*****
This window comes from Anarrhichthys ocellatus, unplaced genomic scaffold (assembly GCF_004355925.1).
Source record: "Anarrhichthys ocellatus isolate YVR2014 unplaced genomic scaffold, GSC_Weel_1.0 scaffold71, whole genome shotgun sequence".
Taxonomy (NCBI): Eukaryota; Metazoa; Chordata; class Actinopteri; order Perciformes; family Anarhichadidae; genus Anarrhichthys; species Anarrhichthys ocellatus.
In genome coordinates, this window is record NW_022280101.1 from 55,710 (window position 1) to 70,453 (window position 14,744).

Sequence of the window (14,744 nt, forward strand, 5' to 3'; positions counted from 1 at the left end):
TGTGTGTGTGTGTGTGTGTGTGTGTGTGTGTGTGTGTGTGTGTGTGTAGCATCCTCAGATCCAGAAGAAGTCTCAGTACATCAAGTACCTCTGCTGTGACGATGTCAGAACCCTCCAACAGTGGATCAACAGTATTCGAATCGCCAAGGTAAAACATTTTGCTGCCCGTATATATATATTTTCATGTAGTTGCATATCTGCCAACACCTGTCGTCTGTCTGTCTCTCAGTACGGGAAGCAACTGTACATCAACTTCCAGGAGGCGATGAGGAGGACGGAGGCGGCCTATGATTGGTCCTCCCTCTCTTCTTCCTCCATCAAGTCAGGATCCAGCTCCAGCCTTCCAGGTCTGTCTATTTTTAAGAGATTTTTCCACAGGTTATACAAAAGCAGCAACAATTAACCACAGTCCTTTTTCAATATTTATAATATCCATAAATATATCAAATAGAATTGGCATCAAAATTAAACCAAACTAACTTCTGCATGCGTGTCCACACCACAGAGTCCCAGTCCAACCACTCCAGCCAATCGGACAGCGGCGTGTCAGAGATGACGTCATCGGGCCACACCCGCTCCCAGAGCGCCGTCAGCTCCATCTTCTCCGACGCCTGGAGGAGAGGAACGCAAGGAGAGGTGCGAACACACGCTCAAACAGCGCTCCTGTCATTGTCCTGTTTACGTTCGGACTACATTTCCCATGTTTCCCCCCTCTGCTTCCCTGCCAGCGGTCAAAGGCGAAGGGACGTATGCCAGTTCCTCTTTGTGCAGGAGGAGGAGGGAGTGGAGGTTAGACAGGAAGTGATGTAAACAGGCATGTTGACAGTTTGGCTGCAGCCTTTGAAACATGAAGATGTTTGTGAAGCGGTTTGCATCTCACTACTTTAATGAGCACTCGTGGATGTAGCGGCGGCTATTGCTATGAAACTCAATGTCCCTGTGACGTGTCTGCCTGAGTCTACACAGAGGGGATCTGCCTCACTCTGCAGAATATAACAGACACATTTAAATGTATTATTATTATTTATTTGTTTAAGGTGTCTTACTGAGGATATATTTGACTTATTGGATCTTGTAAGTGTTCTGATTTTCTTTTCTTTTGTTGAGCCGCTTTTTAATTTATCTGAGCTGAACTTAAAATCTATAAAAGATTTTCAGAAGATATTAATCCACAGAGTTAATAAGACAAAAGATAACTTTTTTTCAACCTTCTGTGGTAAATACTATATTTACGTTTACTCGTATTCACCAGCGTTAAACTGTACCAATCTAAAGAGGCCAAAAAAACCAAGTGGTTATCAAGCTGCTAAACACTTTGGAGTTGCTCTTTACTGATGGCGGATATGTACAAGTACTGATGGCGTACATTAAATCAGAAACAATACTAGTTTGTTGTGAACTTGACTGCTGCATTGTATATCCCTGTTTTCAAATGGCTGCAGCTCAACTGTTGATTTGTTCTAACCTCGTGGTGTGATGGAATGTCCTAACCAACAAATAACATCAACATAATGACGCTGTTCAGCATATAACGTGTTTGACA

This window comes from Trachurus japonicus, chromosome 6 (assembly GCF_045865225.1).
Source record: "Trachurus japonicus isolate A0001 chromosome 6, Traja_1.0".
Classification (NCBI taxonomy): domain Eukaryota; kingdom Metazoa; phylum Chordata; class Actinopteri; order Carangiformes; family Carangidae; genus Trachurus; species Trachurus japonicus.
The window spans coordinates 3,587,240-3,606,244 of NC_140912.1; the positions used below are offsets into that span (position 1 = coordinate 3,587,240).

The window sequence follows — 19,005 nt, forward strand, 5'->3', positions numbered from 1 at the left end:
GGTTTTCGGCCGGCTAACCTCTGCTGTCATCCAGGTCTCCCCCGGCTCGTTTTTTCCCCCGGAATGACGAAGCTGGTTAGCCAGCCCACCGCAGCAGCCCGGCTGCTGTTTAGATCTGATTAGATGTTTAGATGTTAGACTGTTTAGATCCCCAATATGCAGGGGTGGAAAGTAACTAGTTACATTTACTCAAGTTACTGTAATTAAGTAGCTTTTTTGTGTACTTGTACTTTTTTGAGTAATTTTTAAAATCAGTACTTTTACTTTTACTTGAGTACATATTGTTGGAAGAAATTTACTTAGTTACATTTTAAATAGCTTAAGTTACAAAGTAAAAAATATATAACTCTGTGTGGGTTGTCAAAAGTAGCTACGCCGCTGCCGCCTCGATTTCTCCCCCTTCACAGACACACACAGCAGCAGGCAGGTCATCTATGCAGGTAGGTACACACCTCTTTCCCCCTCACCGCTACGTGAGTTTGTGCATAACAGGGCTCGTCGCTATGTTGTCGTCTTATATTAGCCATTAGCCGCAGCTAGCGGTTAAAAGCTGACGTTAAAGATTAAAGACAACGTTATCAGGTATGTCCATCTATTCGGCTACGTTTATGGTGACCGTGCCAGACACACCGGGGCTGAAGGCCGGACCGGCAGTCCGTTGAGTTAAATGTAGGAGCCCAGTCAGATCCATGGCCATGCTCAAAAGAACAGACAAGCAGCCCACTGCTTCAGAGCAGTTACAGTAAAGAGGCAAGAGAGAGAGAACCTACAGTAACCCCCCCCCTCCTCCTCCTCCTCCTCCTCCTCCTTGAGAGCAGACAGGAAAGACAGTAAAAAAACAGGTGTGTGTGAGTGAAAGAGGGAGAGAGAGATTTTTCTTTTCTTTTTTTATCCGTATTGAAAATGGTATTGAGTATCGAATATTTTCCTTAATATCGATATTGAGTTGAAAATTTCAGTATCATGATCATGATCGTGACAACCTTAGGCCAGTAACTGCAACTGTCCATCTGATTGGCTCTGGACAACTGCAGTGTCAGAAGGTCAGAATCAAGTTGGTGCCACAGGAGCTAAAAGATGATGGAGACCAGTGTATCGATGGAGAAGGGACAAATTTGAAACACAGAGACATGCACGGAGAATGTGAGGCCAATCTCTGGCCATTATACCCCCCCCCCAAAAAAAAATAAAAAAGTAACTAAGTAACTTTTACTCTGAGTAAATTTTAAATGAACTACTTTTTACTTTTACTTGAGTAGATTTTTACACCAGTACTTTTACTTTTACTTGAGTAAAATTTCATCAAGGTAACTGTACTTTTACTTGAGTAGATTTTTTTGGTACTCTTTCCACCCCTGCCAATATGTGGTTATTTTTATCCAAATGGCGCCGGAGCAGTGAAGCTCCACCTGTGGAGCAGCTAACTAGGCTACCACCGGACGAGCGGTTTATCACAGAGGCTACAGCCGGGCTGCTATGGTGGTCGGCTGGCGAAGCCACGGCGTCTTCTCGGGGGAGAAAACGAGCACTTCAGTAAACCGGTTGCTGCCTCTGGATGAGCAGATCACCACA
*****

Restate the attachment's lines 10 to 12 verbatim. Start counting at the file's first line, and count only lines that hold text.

The window spans coordinates 3,587,240-3,606,244 of NC_140912.1; the positions used below are offsets into that span (position 1 = coordinate 3,587,240).

The window sequence follows — 19,005 nt, forward strand, 5'->3', positions numbered from 1 at the left end:
GGTTTTCGGCCGGCTAACCTCTGCTGTCATCCAGGTCTCCCCCGGCTCGTTTTTTCCCCCGGAATGACGAAGCTGGTTAGCCAGCCCACCGCAGCAGCCCGGCTGCTGTTTAGATCTGATTAGATGTTTAGATGTTAGACTGTTTAGATCCCCAATATGCAGGGGTGGAAAGTAACTAGTTACATTTACTCAAGTTACTGTAATTAAGTAGCTTTTTTGTGTACTTGTACTTTTTTGAGTAATTTTTAAAATCAGTACTTTTACTTTTACTTGAGTACATATTGTTGGAAGAAATTTACTTAGTTACATTTTAAATAGCTTAAGTTACAAAGTAAAAAATATATAACTCTGTGTGGGTTGTCAAAAGTAGCTACGCCGCTGCCGCCTCGATTTCTCCCCCTTCACAGACACACACAGCAGCAGGCAGGTCATCTATGCAGGTAGGTACACACCTCTTTCCCCCTCACCGCTACGTGAGTTTGTGCATAACAGGGCTCGTCGCTATGTTGTCGTCTTATATTAGCCATTAGCCGCAGCTAGCGGTTAAAAGCTGACGTTAAAGATTAAAGACAACGTTATCAGGTATGTCCATCTATTCGGCTACGTTTATGGTGACCGTGCCAGACACACCGGGGCTGAAGGCCGGACCGGCAGTCCGTTGAGTTAAATGTAGGAGCCCAGTCAGATCCATGGCCATGCTCAAAAGAACAGACAAGCAGCCCACTGCTTCAGAGCAGTTACAGTAAAGAGGCAAGAGAGAGAGAACCTACAGTAACCCCCCCCCTCCTCCTCCTCCTCCTCCTCCTCCTTGAGAGCAGACAGGAAAGACAGTAAAAAAACAGGTGTGTGTGAGTGAAAGAGGGAGAGAGAGATTTTTCTTTTCTTTTTTTATCCGTATTGAAAATGGTATTGAGTATCGAATATTTTCCTTAATATCGATATTGAGTTGAAAATTTCAGTATCATGATCATGATCGTGACAACCTTAGGCCAGTAACTGCAACTGTCCATCTGATTGGCTCTGGACAACTGCAGTGTCAGAAGGTCAGAATCAAGTTGGTGCCACAGGAGCTAAAAGATGATGGAGACCAGTGTATCGATGGAGAAGGGACAAATTTGAAACACAGAGACATGCACGGAGAATGTGAGGCCAATCTCTGGCCATTATACCCCCCCCCCAAAAAAAAATAAAAAAGTAACTAAGTAACTTTTACTCTGAGTAAATTTTAAATGAACTACTTTTTACTTTTACTTGAGTAGATTTTTACACCAGTACTTTTACTTTTACTTGAGTAAAATTTCATCAAGGTAACTGTACTTTTACTTGAGTAGATTTTTTTGGTACTCTTTCCACCCCTGCCAATATGTGGTTATTTTTATCCAAATGGCGCCGGAGCAGTGAAGCTCCACCTGTGGAGCAGCTAACTAGGCTACCACCGGACGAGCGGTTTATCACAGAGGCTACAGCCGGGCTGCTATGGTGGTCGGCTGGCGAAGCCACGGCGTCTTCTCGGGGGAGAAAACGAGCACTTCAGTAAACCGGTTGCTGCCTCTGGATGAGCAGATCACCACA